Search Class


Low pay and increased job insecurity: the state of single parent employment

Low pay and increased job insecurity: the state of single parent employment

For many families, simply getting by in the last four years of austerity has often felt like a precarious tightrope walk. People face a labour market characterised by low pay, job insecurity, and under-employment - and government cuts to welfare have left them performing this circus trick without a safety-net.

Gingerbread’s report published today, Paying the Price: The long road to recovery, reveals how this dangerous cocktail of recession and cutbacks has particularly harmed single parent incomes and their job prospects.

Two in five working single parents we surveyed are currently stuck in low-paid work and the pressures, if anything, are mounting. One in four has experienced a drop in wages in the last six months – and that is set against the twin pressures of rising prices and cuts to benefit payments. As a result, 67% of working single parents who responded to our survey said that they find managing their finances a “constant struggle”. Worrying about how the next bill will be paid or where to find the cash to fund the next school trip has become an ever-present concern for many single parents.

With huge resourcefulness and seemingly endless supplies of energy, the single parents we spoke to are doing all they can to cope with these pressures. One in four has increased their working hours to boost their earnings and one in six now has more than one job. However, working more hours or changing jobs isn’t going to help single parents while the UK labour market and welfare system doesn’t do enough to support them. Welfare-to-work policies emphasise finding any job over the right job. In fact, some single parents reported that in order to meet the demands of their Jobcentre’s “claimant commitments” they spend precious time applying for jobs that they know they won’t be able to accept – either because it is too far from home or had unsuitable hours. They do this simply to tick the boxes and to avoid the threat of sanctions.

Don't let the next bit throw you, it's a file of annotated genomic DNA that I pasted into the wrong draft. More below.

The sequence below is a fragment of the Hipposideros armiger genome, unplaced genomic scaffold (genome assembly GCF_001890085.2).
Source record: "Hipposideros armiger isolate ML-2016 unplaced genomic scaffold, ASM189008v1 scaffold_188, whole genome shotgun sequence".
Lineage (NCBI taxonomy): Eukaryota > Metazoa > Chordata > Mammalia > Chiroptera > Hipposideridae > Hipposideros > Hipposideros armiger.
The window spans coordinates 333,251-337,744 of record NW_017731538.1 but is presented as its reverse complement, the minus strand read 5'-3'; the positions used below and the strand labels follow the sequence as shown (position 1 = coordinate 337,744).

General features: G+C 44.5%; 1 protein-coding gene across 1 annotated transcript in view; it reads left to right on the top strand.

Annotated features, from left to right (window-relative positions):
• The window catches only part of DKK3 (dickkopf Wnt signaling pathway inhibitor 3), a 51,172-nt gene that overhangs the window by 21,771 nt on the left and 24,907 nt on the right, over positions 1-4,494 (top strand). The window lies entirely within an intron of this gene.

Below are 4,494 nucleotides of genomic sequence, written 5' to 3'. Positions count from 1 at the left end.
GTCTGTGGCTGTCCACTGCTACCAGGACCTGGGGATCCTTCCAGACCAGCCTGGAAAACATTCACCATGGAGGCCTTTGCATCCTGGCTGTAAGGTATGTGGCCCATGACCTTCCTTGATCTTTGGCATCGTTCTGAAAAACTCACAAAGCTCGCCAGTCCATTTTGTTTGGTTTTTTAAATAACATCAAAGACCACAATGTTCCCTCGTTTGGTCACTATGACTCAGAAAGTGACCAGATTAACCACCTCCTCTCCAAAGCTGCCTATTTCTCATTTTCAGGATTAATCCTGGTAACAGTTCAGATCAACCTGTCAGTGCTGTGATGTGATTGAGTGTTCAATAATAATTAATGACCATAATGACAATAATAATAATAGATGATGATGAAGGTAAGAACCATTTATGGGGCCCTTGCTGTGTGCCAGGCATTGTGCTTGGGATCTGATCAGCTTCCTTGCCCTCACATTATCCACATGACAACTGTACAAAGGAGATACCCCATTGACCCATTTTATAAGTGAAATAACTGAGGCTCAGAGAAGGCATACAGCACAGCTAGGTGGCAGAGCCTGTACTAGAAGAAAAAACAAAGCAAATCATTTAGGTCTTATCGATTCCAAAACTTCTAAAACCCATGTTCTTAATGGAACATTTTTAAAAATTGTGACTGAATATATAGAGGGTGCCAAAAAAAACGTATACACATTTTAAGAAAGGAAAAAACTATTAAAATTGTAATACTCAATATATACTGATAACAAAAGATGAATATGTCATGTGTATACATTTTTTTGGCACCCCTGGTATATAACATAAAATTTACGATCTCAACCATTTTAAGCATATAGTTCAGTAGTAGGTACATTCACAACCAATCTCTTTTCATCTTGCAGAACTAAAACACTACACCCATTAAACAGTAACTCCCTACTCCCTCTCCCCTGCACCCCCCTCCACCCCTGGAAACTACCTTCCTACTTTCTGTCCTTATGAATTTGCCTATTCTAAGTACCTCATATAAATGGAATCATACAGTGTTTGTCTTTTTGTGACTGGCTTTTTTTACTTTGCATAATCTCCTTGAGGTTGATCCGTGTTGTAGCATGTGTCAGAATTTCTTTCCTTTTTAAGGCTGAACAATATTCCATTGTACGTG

Navigating the UK jobs market does not have to feel like such a dangerous and high-pressure performance act though –for single parents or families of any shape and size. Our report has laid out a series of reforms that we believe would boost single parent incomes and help them to find work that meets their needs.

We’d like to see investment in skills and training for single parents. Offering job-seeking single parents the opportunity to undertake training would help them to find the career-path they want to be on – rather than pushing them back onto the unsteady tightrope that so many are now used to. 

Further government action to tackle low pay and increase the range of jobs offering flexible hours would also hugely broaden the range of jobs that single parents could conceivably undertake. As primary carers for their children, single parents simply can’t rely on a partner to help them with childcare and school drop-off so they need jobs that they can fit around these responsibilities.

Lastly, we have to acknowledge that anyone at any time can take a slip and fall off the employment tightrope. When that happens, they need a safety-net to fall back-on. That’s why our report calls upon the government to increase the basic rate of support that will be available to single parents on the new universal credit system and allow more benefits to be kept as working hours increase. It is only by undertaking such steps that we can create a genuinely supportive welfare-to-work system that will enable single parents and couples alike to do more than simply stay afloat during tough times.

You can read a full copy of the report by clicking on this link.

 

Share